Americans don’t always fear the things we should.
This summer, my dad visited us every week in the Pacific Northwest to play with the grandkids, and every week I could predict what his complaints would be: The record-breaking heat in the area was aggravating him, as was the chronic pain in his back — a deep ache still lingering from a major car accident two years ago. The common cause in these events was not lost on me.
The threat car emissions pose to the environment gets some attention. But what we Americans are still in total collective denial about is how lethal our car dependency already is. Every year, nearly 40,000 people die in crashes, and at least another 3.3 million are seriously injured. Cars put us in clear, imminent danger every day, especially the most vulnerable and marginalized: Motor vehicle traffic is a leading cause of death for children, well ahead of firearms or drownings. Among adults, Black and brown people are more likely to die or be injured by cars than white people are.
This year so far, 21,450 people have died in motor vehicle accidents, up 17 percent from 2019, according to preliminary estimates by the National Safety Council released last month. More than 2.4 million have been injured seriously enough to require medical attention. Usually when millions of Americans are being killed or injured at these rates, it triggers public outcry, even widespread movements. But when it comes to car accidents, we’ve mostly shrugged our shoulders and accepted the carnage as an unavoidable fact of life.
Self-driving and electric vehicles are often hailed as solutions to the safety issues posed by cars, but before we try to fix a problem, we first have to name the problem. In this case, we have to stop normalizing the trauma caused by cars.
“We are a very car-dependent society, and it makes us nonchalant” about crashes, says J. Gayle Beck, a licensed clinical psychologist who focuses on the emotional aftermath of trauma and has studied post-traumatic stress disorder among survivors of motor vehicle accidents.
According to a 1995 study that’s still cited by mental health professionals and auto injury lawyers alike, 39.2 percent of survivors of car accidents develop post-traumatic stress disorder— and it’s not just those whose cars are crashed into. When it comes to who experiences symptoms of trauma, Beck notes, we usually think about the person being hit, not the person doing the hitting, or the first responders and helpers at the scene. The impact is bigger yet if you think of the victims' families, friends, colleagues and neighbors.
One reason might be a culture of toxic individualism that reduces almost any systemic problem, from sexual harassment to health care, to so-called isolated incidents. In the context of cars, we tend not to blame public infrastructure, but individual drivers, says Steve Davis, an assistant vice president of transportation strategy at Smart Growth America, an advocacy group for safe communities.
But drivers can only control so much, the least of which are environments built decades ago and maintained by the status quo. “The design of roadways is for cars and speed,” Davis notes. “That’s the philosophy of street design.”
Putting the onus on U.S. drivers —three-quarters of whom anyway consider themselves to be safer than average— to lower fatalities and accidents by simply driving better seems like an effort in futility. “It’s usually not reckless driving that causes accidents,” Davis says, “but everyday driving that we all do.”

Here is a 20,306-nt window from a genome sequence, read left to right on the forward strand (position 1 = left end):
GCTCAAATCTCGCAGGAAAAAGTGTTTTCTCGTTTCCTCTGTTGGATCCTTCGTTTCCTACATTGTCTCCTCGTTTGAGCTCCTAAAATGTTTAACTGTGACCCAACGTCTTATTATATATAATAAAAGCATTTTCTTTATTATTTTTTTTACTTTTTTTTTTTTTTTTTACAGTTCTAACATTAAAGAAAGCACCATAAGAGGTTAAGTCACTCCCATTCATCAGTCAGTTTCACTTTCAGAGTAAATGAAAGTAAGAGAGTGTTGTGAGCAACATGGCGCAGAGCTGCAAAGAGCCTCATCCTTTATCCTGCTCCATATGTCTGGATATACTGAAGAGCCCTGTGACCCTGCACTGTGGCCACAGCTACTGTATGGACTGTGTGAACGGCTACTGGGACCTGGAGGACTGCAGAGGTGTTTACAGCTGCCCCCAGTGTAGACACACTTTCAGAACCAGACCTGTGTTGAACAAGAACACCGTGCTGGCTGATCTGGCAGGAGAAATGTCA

It’s true that, with the exception of the past few years, cars generally have become safer for drivers and passengers since the 1970s. But our rate of violence is still exceptionally high compared to other developed countries: In Canada, 5.34 people per 100,000 die each year in road traffic; in Japan, it’s 3.6. In the United States, we’re at 12.6. Americans drive more than our global counterparts, but also more of us drive trucks and SUVs, which are two to three times more likely than smaller personal vehicles to kill people walking.
I’m sure I speak for many walkers when I say that the crosswalk hustle is my least favorite indignity of being a human in a car-dependent world. But that’s a mere annoyance considering that the last few years have been the most deadly in three decades for pedestrians, in part because vehicles keep getting bigger and bigger.
In fact, part of the reason more Black Americans die in traffic deaths than any other race is because they are more likely to have to walk to get places, which is riskier than driving, and live in neighborhoods that are more likely to lack safety features like crosswalks even as high-speed freeways with dangerous crossing conditions often tear through them. Children, meanwhile, are inherently more vulnerable because of their smaller size. Being less visible on roadways or sidewalks increases their risks of being hit — even in their own driveways.
Most Americans alive today have known a family member or friend who’s at least been involved in a fender bender, a cheeky way of saying minor collision. The same month my dad was flipped over in his SUV and cut out of his seatbelt by first responders, a coworker was commuting home when a driver T-boned her bus in the middle of a major intersection. She sustained back and shoulder injuries, not unlike my dad; nearly two years later, like my dad, she still has flare-ups that limit her mobility. Even between the first and second drafts of this story, a car going 60 miles per hour collided into a close friend of mine while he was driving at night. He said he didn’t blame the driver because the road felt inherently dangerous. Why would that be the driver’s fault? he asked.
Envisioning an alternative to this mess might be impossible for many of us, but we have to. However complicated the issue is, the logic is simple: We need to open our eyes and see that we’re at the end of the road.